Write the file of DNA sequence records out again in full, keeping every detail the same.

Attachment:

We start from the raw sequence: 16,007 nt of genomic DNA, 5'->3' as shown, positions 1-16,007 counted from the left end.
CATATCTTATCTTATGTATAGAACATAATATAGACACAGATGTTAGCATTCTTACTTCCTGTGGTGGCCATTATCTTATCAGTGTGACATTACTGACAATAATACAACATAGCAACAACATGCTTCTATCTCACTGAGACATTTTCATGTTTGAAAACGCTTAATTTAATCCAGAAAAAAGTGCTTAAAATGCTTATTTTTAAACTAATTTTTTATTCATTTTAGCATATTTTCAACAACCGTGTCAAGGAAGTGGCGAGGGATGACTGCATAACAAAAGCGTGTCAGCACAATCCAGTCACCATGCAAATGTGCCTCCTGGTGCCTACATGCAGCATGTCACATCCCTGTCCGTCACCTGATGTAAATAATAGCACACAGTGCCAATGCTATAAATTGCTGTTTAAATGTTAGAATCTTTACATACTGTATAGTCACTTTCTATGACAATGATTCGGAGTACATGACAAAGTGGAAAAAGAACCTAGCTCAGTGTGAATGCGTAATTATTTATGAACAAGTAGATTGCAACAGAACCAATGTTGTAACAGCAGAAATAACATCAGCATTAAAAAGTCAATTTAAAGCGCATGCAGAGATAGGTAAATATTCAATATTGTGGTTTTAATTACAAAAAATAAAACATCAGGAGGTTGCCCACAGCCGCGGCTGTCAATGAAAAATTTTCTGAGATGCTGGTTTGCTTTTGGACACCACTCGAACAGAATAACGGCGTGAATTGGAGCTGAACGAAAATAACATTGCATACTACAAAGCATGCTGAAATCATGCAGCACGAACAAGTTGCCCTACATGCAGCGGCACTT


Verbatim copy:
We start from the raw sequence: 16,007 nt of genomic DNA, 5'->3' as shown, positions 1-16,007 counted from the left end.
CATATCTTATCTTATGTATAGAACATAATATAGACACAGATGTTAGCATTCTTACTTCCTGTGGTGGCCATTATCTTATCAGTGTGACATTACTGACAATAATACAACATAGCAACAACATGCTTCTATCTCACTGAGACATTTTCATGTTTGAAAACGCTTAATTTAATCCAGAAAAAAGTGCTTAAAATGCTTATTTTTAAACTAATTTTTTATTCATTTTAGCATATTTTCAACAACCGTGTCAAGGAAGTGGCGAGGGATGACTGCATAACAAAAGCGTGTCAGCACAATCCAGTCACCATGCAAATGTGCCTCCTGGTGCCTACATGCAGCATGTCACATCCCTGTCCGTCACCTGATGTAAATAATAGCACACAGTGCCAATGCTATAAATTGCTGTTTAAATGTTAGAATCTTTACATACTGTATAGTCACTTTCTATGACAATGATTCGGAGTACATGACAAAGTGGAAAAAGAACCTAGCTCAGTGTGAATGCGTAATTATTTATGAACAAGTAGATTGCAACAGAACCAATGTTGTAACAGCAGAAATAACATCAGCATTAAAAAGTCAATTTAAAGCGCATGCAGAGATAGGTAAATATTCAATATTGTGGTTTTAATTACAAAAAATAAAACATCAGGAGGTTGCCCACAGCCGCGGCTGTCAATGAAAAATTTTCTGAGATGCTGGTTTGCTTTTGGACACCACTCGAACAGAATAACGGCGTGAATTGGAGCTGAACGAAAATAACATTGCATACTACAAAGCATGCTGAAATCATGCAGCACGAACAAGTTGCCCTACATGCAGCGGCACTT